Winning at Volunteerism at the Special Olympics World Games
August 2023 Issue
by Lesley Kyle
Photography (top and right) by T.R. Love, T.R. Media World
Morgan Smith began volunteering with the Special Olympics in the sixth grade.
Her introduction to volunteerism began in an untraditional way. Born and raised in Hilton Head, Morgan had difficulty making friends in elementary school. She arrived early on her first day of middle school and met Kathy Cramer, a special education teacher. Morgan watched from the curb as Kathy unloaded some equipment from her car. Kathy asked Morgan to help her. They unloaded the equipment, and Morgan then helped Kathy's students as they got off the bus. “All of these kids wanted to be my friend! I felt included and welcomed,” said Morgan. From that day forward, Morgan helped Kathy and those children with intellectual disabilities each and every day until she went to college. Little did she know that her chance meeting would later lead to the rewarding career she now loves.
After graduating from college, Morgan worked in the theater until everything came to a halt when COVID-19 arrived. During the pandemic, she managed a Cook Out Restaurant and decided it wasn’t the right fit for her. As the pandemic dragged on, she decided to leave the area and regroup. Morgan made plans to move to Roxbury, a small town in Connecticut, to live with and help her grandparents. While moving, Morgan serendipitously received an invitation to a friend’s wedding on Hilton Head Island. That friend, as it happened, was also a Special Olympics Volunteer. Morgan and Kathy stayed in touch through Facebook over the years and soon met again face-to-face at the wedding of that mutual friend in April 2022.
Morgan learned that Kathy, now the Executive Director of SOAR Special Recreation, was in the process of forming the 501c 3 nonprofit. Kathy filled Morgan in on her plans and told her she had a position in mind for her. Morgan returned to the Lowcountry and joined SOAR as the Director of Youth Programs last September. SOAR’s mission is to enhance the lives of individuals with disabilities by providing opportunities through Special Olympics sports and recreation and facilitating social interaction. “No two days are the same, and I love it because we work with so many different schools," said Morgan. All Beaufort and Jasper County Schools recognize Special Olympics, so Morgan’s workdays are filled with tasks for and goals of promoting inclusion. SOAR organizes and oversees Special Olympic programs which include tennis, equestrian activities, bowling, swimming, bocce, and cheerleading. She develops youth leadership opportunities for the intellectually disabled in schools. In addition, she oversees programs for intellectually disabled younger children not enrolled in school. These kids are eligible for programs that teach them healthy habits and valuable skills like making friends.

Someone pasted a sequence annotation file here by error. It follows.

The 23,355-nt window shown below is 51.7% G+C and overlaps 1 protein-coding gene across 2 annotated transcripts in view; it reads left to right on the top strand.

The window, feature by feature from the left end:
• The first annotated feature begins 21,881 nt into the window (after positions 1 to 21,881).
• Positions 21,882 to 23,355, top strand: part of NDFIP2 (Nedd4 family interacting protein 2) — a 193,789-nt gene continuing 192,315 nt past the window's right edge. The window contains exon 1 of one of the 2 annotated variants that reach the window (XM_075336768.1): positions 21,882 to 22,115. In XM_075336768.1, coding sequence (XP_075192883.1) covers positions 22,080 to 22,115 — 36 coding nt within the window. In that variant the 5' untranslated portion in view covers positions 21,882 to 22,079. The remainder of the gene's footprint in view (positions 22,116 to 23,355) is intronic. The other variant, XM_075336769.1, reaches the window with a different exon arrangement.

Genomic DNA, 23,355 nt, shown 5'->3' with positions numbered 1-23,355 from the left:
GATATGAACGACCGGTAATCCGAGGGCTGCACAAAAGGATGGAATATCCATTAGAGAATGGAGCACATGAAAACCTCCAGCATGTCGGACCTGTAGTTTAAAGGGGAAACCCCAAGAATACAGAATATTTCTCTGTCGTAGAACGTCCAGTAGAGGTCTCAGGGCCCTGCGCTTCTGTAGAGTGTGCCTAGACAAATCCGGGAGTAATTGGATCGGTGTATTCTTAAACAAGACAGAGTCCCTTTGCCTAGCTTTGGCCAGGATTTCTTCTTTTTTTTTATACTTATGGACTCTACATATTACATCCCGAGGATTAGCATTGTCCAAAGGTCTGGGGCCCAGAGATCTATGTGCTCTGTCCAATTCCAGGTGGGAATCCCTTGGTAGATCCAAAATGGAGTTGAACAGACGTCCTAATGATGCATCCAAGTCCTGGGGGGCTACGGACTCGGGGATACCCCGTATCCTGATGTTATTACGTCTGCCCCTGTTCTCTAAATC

Morgan attended the 2023 Special Olympics World Games in Berlin, Germany, this past June. After completing a rigorous application and vetting process, which included two interviews, Morgan was among just 200 of 25,000 global candidates selected to attend the Games. This remarkable achievement reassured Morgan that her important work with the intellectually-disabled was precisely what she was supposed to do with her life. Morgan studied German in college and was assigned to serve as a delegation assistant liaison to the small Dutch island municipality of Bonaire. The student athletes spoke only Papiamento, the native language of Bonaire. The coaches, on the other hand, spoke Dutch and English. Morgan’s role was to translate conversations and instructions from German to English. The coaches, in turn, would relay the information in Papiamento to the student athletes.
The experience was life-changing for Morgan. She had the unique experience of spending time with people from 190 different nations who were there for one reason: To celebrate inclusion. “Even with the stress of working 24-hour shifts for three weeks, the beauty of people from every walk of life coming together was extraordinary,” said Morgan. “Watching children and adults – with and without intellectual disabilities – uniting as one despite language barriers and cultural differences is a memory I will treasure forever.”
The next Special Olympics World Winter Games will be held in Torino, Italy. Eager to participate in the Games again, Morgan submitted her application and hopes to be among those selected to attend in March 2025. In the meantime, she is learning Spanish, hopes to continue traveling, and enjoys her rewarding work immensely. “Hilton Head taught me a sense of community. From a young age, the schools encouraged volunteer service and community engagement,” said Morgan. “I have had incredible role models who taught me to feel a part of my community. I have to give back to it.”